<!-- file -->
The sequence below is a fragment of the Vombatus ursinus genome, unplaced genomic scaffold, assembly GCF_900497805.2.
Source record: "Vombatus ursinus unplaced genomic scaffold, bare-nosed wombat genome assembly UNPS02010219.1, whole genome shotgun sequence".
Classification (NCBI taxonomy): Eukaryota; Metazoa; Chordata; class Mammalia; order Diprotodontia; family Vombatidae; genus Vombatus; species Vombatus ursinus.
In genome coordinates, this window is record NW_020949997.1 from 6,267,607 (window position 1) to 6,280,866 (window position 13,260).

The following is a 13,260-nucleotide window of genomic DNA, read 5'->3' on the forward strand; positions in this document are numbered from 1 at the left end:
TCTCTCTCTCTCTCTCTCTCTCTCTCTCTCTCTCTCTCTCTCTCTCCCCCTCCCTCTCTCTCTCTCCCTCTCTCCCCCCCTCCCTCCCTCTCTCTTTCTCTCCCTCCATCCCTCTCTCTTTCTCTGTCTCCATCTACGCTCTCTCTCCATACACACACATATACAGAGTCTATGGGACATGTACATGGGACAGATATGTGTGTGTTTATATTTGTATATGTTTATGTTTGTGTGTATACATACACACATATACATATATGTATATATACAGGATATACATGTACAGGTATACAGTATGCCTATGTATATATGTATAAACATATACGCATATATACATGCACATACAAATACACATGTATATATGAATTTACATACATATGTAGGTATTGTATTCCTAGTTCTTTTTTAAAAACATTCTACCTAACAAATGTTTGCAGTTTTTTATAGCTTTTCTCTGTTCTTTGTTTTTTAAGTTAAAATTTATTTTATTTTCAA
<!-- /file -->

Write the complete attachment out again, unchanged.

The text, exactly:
The sequence below is a fragment of the Vombatus ursinus genome, unplaced genomic scaffold, assembly GCF_900497805.2.
Source record: "Vombatus ursinus unplaced genomic scaffold, bare-nosed wombat genome assembly UNPS02010219.1, whole genome shotgun sequence".
Classification (NCBI taxonomy): Eukaryota; Metazoa; Chordata; class Mammalia; order Diprotodontia; family Vombatidae; genus Vombatus; species Vombatus ursinus.
In genome coordinates, this window is record NW_020949997.1 from 6,267,607 (window position 1) to 6,280,866 (window position 13,260).

The following is a 13,260-nucleotide window of genomic DNA, read 5'->3' on the forward strand; positions in this document are numbered from 1 at the left end:
TCTCTCTCTCTCTCTCTCTCTCTCTCTCTCTCTCTCTCTCTCTCTCCCCCTCCCTCTCTCTCTCTCCCTCTCTCCCCCCCTCCCTCCCTCTCTCTTTCTCTCCCTCCATCCCTCTCTCTTTCTCTGTCTCCATCTACGCTCTCTCTCCATACACACACATATACAGAGTCTATGGGACATGTACATGGGACAGATATGTGTGTGTTTATATTTGTATATGTTTATGTTTGTGTGTATACATACACACATATACATATATGTATATATACAGGATATACATGTACAGGTATACAGTATGCCTATGTATATATGTATAAACATATACGCATATATACATGCACATACAAATACACATGTATATATGAATTTACATACATATGTAGGTATTGTATTCCTAGTTCTTTTTTAAAAACATTCTACCTAACAAATGTTTGCAGTTTTTTATAGCTTTTCTCTGTTCTTTGTTTTTTAAGTTAAAATTTATTTTATTTTCAA